Asking God to help us share the gospel

We properly pray for the safety and success of the full-time missionaries throughout the world. And a common element in many of our prayers is a request that the missionaries will be led to individuals and families who are prepared to receive the message of the Restoration. But ultimately it is my responsibility and your responsibility to find people for the missionaries to teach. Missionaries are full-time teachers; you and I are full-time finders. And you and I as lifelong missionaries should not be praying for the full-time missionaries to do our work!

If you and I would truly pray and ask in faith, as did Joseph Smith—if we would pray with the expectation to act and not just to express—then the work of proclaiming the gospel would move forward in a remarkable way. Such a prayer of faith might include some of the following elements:

• Thanking Heavenly Father for the doctrines and ordinances of the restored gospel of Jesus Christ, which bring hope and happiness into our lives.

• Asking for courage and boldness to open our mouths and share the gospel with our family and friends.

• Entreating Heavenly Father to help us identify individuals and families who will be receptive to our invitation to be taught by the missionaries in our homes.

• Pledging to do our part this day and this week and petitioning for help to overcome anxiety, fear, and hesitation.

• Seeking for the gift of discernment— for eyes to see and ears to hear missionary opportunities as they occur.

• Praying fervently for the strength to act as we know we should. Gratitude would be expressed, and other blessings might be requested in such a prayer, which would be closed in the name of the Savior. And then the consecrated work of that prayer would continue and increase.

This same pattern of holy communication and consecrated work can be applied in our prayers for the poor and the needy, for the sick and the afflicted, for family members and friends who are struggling, and for those who are not attending Church meetings.

I testify that prayer becomes meaningful as we ask in faith and act. I invite all of us to pray in faith about our divinely given mandate to proclaim the gospel. As we do so, I promise doors will open and we will be blessed to recognize and act upon the opportunities that will be provided.

Elder David A. Bednar, “Ask in Faith,” Ensign, May 2008, pp. 95-96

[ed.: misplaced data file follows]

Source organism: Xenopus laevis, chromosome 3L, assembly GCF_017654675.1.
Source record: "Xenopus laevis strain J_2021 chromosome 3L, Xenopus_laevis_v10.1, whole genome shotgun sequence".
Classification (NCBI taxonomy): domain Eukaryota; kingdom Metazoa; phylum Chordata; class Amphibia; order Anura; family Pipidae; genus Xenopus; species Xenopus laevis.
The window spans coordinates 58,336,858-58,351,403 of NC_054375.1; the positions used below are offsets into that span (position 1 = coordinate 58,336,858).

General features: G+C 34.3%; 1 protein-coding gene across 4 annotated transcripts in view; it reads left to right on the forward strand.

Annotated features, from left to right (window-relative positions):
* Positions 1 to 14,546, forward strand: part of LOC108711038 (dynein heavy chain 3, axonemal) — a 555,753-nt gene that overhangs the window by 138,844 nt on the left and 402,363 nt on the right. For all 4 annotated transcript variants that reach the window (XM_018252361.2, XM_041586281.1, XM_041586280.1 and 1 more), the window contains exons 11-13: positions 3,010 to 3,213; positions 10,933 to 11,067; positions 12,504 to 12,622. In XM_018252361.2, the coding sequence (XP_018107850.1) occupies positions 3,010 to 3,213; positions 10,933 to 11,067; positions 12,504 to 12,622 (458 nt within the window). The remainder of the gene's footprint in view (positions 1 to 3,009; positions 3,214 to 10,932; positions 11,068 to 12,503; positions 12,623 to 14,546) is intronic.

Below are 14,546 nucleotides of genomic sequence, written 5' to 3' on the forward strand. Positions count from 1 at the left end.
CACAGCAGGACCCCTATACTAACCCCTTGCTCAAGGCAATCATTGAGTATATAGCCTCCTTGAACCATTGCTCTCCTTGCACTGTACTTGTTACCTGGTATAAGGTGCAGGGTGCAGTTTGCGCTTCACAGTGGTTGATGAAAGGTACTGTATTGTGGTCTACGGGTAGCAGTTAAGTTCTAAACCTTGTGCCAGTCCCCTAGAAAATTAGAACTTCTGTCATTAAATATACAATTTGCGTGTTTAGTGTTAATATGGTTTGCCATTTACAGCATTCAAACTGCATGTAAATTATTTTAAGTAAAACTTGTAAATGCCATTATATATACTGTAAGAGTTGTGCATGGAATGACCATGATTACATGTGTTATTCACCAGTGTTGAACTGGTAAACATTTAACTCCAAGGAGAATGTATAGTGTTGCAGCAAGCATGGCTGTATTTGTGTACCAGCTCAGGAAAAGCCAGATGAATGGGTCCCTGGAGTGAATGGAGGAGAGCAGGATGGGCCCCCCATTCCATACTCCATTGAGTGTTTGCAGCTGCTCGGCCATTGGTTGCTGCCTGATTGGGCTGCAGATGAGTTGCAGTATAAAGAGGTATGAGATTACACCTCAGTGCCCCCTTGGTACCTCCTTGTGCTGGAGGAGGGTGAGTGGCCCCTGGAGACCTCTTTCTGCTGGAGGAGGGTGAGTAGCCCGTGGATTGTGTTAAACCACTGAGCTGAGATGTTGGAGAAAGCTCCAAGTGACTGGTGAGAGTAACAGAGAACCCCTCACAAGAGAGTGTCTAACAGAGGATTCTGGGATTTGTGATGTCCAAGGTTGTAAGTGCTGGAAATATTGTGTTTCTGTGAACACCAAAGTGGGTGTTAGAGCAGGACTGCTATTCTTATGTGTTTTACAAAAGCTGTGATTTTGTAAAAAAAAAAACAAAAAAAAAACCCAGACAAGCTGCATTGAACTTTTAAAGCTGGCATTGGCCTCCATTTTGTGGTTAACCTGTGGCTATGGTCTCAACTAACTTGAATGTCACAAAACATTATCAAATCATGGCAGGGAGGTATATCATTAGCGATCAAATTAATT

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Putting off the natural man

The natural man is truly God’s enemy, because the natural man will keep God’s precious children from true and everlasting happiness. Our full happiness requires our becoming the men and women of Christ.

The meek men and women of Christ are quick to praise, but are also able to restrain themselves. They understand that on occasion the biting of the tongue can be as important as the gift of tongues.

The man and woman of Christ are easily entreated, but the selfish person is not. Christ never brushed aside those in need because He had bigger things to do! Furthermore, the men and women of Christ are constant, being the same in private as in public. We cannot keep two sets of books while heaven has but one.
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Increasing our circles of love

Yet another passage from Neal A. Maxwell’s incredible talk at the 2002 Womens Conference:

“So profound and comprehensive is Christ’s love that even during His infinite suffering, He still noticed and nurtured finite sufferers who endured so much less anguish than He had to bear. For instance, He noticed and restored an assailant’s severed ear in the Garden of Gethsemane. On the cross, He directed John to take care of His mother, Mary. He comforted a thief on a nearby cross.

“In contrast, when you and I let ourselves get stuck in the ooze of our own self-pity, we fail to notice the needs of others. With a little more effort, we can become a little more noticing and a little more nurturing. Let us reflect on our circles of love. Are they increasing in size, or are they static? What is the quality of our caring for those within those circles? Do we avoid lazy stereotyping? It’s so easy to deal with people as functions and stereotypes instead of as individuals. Are we lovingly patient with others who are also striving to develop? Or do we, judgmentally and impatiently, constantly pull up the daisies to see how their roots are doing?”

This last line is a lot like C. S. Lewis’ comment about eggs.

The danger of liberation without self control

“Whatever liberates our spirit without giving us self-control is disastrous.”
– Goethe

“Like a city whose walls are broken down is a man who lacks self-control.” (Proverbs 25:28)
[The King james Version reads: “He that hath no rule over his own spirit is like a city that is broken down, and without walls.”]

“So then, let us not be like others, who are asleep, but let us be alert and self-controlled.” (1 Thessalonians 5:6)

Take the scaffolding away and character is what is left

Elder Neal A. Maxwell’s great talk on character, given at the 2002 BYU Women’s Conference and reprinted in the April 2004 Ensign, contains these great thoughts (emphasis added):

Building on His firm foundation requires us to emulate Christ’s character. There is no joy nor is there any security in giving Him mere lip service. Emulating Him is the key, and our emerging character is the refined structure of our souls. After all the circumstantial scaffolding comes down, character is what is left.

Whatever the remaining distance between us and Him, it is ours to travel. The beckoning stepping-stones are there. You have come thus far by faith in Him, though you have “miles to go before [you] sleep,” and your faith will take you even farther.